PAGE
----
Microfluidic cell sorting or the art of cell separation

Learn more about microfluidic cell sorting, a technique aimed at sorting and separating cells, and better understanding cellular response.

Cell sorting or how to individualize cells

Microfluidic cell sorting is a technique used to sort and separate cells using microfluidic devices. These exploit the properties of fluids on a very small scale to manipulate cells with delicacy, speed and high precision. These are the main advantages of microfluidic cell sorting over more traditional sorting methods such as flow cytometry or magnetic cell sorting.

Cell sorting

And the benefits don’t stop there. We could also mention the low consumption of reagents and the potential for lab-on-a-chip integration, all opportunities brought by microfluidics. Like keys that could open many doors, especially in the fields of cell biology and pharmacology.

Different approaches to cell separation

Depending on the physical or biological characteristics of the cells, different microfluidic cell sorting approaches can be used, for example:

Microfluidic cell sorting applications

Meeting the challenges of cell biology

Being able to sort cells means being able to treat them individually, but also in parallel with other cells, within a given biological environment.

But this simple premise has long been a headache for research teams. Indeed, cell behavior varies widely, even within the same strain. This heterogeneity could be explained by a number of factors, most of which are still poorly understood. However, we would first suspect the influence of a cell cycle and the interactions between cells.

In addition to counteracting this variability, microfluidic cell sorting offers a more accurate perspective of cellular response to the action of new drugs. Research laboratories are increasingly working on a complementary analysis between screening and cell sorting. Upstream, cellular screening is used to identify molecules with interesting activity in specific cells. Downstream, microfluidic cell sorting isolates these cells. As a result, the study of their behavior in response to therapeutic molecules becomes more targeted… and faster! And when you consider how much it costs to develop a new drug (hundreds of millions, even billions of dollars), we can only hope to shorten testing times. By targeting specific cells, we can produce a drug that performs better, faster and at a fraction of the cost.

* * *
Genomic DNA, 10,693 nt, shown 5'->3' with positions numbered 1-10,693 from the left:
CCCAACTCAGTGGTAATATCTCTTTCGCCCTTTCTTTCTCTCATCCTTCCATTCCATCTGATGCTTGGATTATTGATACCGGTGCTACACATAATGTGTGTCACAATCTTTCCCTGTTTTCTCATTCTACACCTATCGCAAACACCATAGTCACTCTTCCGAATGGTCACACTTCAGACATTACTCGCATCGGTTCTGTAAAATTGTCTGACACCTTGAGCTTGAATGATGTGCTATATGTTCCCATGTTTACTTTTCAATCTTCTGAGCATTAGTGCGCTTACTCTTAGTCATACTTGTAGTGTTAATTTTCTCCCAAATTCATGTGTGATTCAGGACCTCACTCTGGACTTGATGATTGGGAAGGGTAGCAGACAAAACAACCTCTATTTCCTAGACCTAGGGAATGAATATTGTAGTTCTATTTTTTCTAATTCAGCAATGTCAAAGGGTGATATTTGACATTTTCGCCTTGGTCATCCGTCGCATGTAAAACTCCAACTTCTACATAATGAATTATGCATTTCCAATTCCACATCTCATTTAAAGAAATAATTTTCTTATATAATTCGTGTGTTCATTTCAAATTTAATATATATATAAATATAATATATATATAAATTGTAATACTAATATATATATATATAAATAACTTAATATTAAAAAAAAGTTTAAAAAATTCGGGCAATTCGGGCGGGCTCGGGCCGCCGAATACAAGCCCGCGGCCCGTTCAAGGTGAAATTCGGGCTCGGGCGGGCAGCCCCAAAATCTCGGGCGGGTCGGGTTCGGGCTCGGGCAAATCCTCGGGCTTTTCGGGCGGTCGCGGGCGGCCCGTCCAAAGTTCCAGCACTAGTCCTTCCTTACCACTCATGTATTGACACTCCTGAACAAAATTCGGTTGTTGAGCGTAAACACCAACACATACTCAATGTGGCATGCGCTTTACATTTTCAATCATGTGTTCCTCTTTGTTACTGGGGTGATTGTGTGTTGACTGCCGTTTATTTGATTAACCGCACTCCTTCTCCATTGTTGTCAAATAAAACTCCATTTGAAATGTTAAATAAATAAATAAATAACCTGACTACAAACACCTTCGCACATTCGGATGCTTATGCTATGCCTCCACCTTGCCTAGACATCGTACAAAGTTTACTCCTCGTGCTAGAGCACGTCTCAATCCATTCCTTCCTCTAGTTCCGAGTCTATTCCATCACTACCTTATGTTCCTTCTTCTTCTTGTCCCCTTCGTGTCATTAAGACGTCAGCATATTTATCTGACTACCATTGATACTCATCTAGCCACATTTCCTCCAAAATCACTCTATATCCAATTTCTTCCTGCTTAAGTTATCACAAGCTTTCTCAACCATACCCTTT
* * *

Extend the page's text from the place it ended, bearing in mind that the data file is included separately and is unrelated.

What pathologies can microfluidic cell sorting help treat?

Microfluidic cell sorting has the versatility and capacity to contribute to the understanding and treatment of a wide range of pathologies. Two qualities particularly appreciated in biomedical research. Cancer and sepsis are among the diseases most highlighted by selective analysis, but more broadly, it has shown potential applications for treatment:

  • Neurological diseases (Huntington’s disease in particular);
  • Cardiovascular disease (myocardial infarction and other cardiac pathologies);
  • Autoimmune diseases;
  • Genetic diseases.

Despite the essential advances it enables, microfluidic cell sorting still suffers from certain limitations. Among them, the low sample throughput used (which can impair its use in processing large volumes of cells), cell death, and limited quantification capacity (which can make precise measurement of cell subpopulations difficult) are often cited.

Nevertheless, like the microfluidics on which it depends, this technique enjoys a great deal of support and interest from the research community, which sees in it more answers than barriers to solving many medical problems.

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